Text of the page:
[-empyre-] C. S. Peirce and Code


Language is shared --- so to get at a "new language" or new vocabulary, we need in part to use old language, to build a frame for potentially addressing these "new ideas" - to point at emergent relationships that might be new in some respect --- to construct a new contextual awareness. I guess I was trying to suggest that we might use new approaches to the language surrounding this body of practices we call digital writing [for me this is much broader than hypertext or blogs alone]. I was thinking we might develop vocabulary or seek to articulate (re-understand) relationships to other forms (define metaphors?) to better point at or unpack the media elements and processes that are at operation in some of the new forms of meaning production that include digital text. Peirce has many many forms of relations he has articulated and he is of course of great value. Alternately, there might be new modes of approach that can help illuminate this complex nexus forms.

Here are a few others that I have found:

Integrational Linguistics:
A First Reader
Edited by:  Roy Harris & George Wolf
New Orleans, Louisiana, USA


The same applies, furthermore, not only to language but to all modes of human communication. For, contrary to what is commonly assumed in orthodox linguistics, there is no sharp dividing line separating language from other modes of communication, or linguistic behaviour from non-linguistic behaviour. For human beings, a sign is a sign because it has an integrational function in the particular circumstances in which it occurs, and when voluntarily produced by human agency its production is always a creative act on the part of one of more individuals acting in a certain situation. Whatever we recognize as a linguistic sign (by whatever criteria seem appropriate to the occasion) is always a non-linguistic sign as well. The two are never mutually exclusive. Human beings do not inhabit a communicational space which is compartmentalized into language and non-language, but an integrated space where all signs are interconnected.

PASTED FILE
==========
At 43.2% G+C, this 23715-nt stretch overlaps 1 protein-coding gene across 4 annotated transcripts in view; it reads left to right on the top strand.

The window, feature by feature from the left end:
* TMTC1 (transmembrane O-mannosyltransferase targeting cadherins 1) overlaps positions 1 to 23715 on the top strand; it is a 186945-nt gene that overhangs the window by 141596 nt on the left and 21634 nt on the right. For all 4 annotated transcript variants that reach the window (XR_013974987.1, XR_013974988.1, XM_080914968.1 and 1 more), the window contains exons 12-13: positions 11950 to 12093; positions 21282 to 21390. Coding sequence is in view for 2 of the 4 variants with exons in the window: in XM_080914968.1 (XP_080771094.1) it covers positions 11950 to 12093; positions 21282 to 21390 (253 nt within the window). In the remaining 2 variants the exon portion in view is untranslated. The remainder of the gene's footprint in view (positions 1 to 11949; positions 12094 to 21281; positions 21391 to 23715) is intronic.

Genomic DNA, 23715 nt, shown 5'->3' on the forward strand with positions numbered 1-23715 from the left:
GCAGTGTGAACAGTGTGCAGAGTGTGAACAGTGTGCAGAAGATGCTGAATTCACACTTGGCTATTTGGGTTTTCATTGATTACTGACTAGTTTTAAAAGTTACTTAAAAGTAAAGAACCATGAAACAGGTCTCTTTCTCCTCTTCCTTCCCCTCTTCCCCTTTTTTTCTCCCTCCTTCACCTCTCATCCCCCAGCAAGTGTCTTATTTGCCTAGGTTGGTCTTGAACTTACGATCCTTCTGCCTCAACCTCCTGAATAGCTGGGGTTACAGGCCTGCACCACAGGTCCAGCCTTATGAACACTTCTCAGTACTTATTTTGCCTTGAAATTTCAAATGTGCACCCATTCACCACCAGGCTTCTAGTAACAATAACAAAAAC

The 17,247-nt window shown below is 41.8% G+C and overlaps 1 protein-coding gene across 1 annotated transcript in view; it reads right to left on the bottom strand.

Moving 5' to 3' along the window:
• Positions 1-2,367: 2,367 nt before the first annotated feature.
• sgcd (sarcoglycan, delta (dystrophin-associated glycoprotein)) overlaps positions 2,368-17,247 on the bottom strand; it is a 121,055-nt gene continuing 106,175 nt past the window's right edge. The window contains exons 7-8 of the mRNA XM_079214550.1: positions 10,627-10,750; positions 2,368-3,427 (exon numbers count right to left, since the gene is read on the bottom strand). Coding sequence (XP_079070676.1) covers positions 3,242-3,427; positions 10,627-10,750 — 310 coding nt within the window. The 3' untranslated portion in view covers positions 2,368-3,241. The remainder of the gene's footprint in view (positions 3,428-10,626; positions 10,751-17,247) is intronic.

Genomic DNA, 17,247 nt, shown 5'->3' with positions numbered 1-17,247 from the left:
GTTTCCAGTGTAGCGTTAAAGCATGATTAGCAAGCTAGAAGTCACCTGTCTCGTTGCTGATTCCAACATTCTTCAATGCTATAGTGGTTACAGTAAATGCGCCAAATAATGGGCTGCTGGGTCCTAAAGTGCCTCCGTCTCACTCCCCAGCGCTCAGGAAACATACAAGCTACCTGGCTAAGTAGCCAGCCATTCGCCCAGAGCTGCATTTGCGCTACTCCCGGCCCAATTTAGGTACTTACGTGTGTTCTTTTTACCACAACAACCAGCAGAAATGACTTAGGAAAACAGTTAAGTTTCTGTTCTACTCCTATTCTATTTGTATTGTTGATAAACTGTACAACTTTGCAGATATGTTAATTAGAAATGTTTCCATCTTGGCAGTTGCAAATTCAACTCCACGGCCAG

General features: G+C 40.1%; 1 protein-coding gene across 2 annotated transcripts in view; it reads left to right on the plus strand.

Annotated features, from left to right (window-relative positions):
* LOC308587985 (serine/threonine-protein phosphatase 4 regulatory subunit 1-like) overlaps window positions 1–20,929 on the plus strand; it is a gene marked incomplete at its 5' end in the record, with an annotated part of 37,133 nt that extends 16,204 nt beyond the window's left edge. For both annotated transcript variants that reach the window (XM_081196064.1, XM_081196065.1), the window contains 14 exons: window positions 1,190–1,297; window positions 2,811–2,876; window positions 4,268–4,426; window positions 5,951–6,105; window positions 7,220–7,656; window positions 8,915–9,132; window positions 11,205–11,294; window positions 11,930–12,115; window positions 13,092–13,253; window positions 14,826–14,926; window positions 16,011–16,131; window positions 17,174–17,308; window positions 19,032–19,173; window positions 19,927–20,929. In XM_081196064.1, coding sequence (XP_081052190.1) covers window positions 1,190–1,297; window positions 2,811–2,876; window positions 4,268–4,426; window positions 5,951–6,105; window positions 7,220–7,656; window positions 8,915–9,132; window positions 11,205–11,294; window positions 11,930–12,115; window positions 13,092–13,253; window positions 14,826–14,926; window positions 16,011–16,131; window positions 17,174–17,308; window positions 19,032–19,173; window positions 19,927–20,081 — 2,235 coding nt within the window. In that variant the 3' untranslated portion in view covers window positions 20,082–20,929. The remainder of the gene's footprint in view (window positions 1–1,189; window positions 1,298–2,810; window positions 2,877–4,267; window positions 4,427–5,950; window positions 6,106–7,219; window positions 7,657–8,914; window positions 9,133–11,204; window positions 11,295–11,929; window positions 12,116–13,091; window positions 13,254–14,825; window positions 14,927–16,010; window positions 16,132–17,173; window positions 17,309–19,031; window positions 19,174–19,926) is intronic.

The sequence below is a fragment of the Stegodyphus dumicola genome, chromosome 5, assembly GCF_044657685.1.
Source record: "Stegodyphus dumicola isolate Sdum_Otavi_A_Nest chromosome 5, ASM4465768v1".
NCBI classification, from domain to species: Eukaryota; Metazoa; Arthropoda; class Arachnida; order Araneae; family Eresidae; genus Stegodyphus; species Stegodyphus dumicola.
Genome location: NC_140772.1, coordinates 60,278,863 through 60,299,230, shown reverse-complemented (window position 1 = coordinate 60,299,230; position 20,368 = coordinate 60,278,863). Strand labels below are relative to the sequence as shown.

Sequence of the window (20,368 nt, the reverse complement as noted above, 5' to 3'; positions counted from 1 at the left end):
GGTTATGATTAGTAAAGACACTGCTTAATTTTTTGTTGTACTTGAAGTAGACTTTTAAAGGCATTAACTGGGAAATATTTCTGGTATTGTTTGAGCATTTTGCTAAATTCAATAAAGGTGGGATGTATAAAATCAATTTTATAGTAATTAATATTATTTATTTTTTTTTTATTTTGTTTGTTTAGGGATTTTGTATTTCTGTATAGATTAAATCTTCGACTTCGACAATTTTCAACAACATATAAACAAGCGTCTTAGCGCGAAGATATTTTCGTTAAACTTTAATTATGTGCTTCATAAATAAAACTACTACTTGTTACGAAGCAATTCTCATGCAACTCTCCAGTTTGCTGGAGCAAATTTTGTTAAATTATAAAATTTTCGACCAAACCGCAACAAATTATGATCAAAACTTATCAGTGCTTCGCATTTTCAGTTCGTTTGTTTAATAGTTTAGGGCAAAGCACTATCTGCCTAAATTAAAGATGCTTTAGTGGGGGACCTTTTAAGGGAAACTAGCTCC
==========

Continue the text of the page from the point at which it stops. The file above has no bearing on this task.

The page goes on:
(P. 2)

Language and Communication (from Integrational Linguistics):

An 'integrational' approach, on the contrary, assumes that linguistic analysis must focus in the first instance on understanding the communication situation(s) which give(s)rise to any episode of linguistic behaviour. In short, for the integrationist language cannot be decontextualized.

If the study of language cannot be segregated from the study of communicational behaviour, it follows that the orthodox approach to linguistic analysis is flawed at a very fundamental level.. For it presupposes, in effect, that linguistic signs are determinate, being components of an abstract system which exists independently of any particular communicational interaction that particular persons might entertain or pursue in particular cases. But this determinacy, according to the integrationist, is the last thing a linguist is entitled to take for granted. Linguistic communication is far more 'open-ended' than the segregational approach assumes, but also far more dependent on particular circumstances,

Language as Social Interaction:
Integrationalism versus Segregationalism
(Roy Harris)

The alternative approach, the integrational1 approach, sees language as manifested in a complex of human abilities and activities that are all integrated in social interaction, often intricately so and in such a manner that it makes little sense to segregate the linguistic from the non-linguistic components. (P.6)

It is not surprising that the clearest expression of an integrational perspective on language should have come from one of the leading figures in social anthropology of the interwar period, Malinowski. But Malinowski's most famous dictum, that language is "a mode of action, rather than a countersign of thought', when watered down into such statements as 'the context of situation is indispensable for the understanding of the word's or 'the utterance has no meaning except in the context of situation' (Malinowski 1923: 307), appears to reduce readily to truisms with which nobody would disagree. As interpreted by J.R. Firth, Malinowski's claim emerges in the sadly emasculated guise of recognizing an 'outer' layer of contextualization statements that the descriptive linguist is obligated to undertake in order to 'complete' the description of a language. (P.9)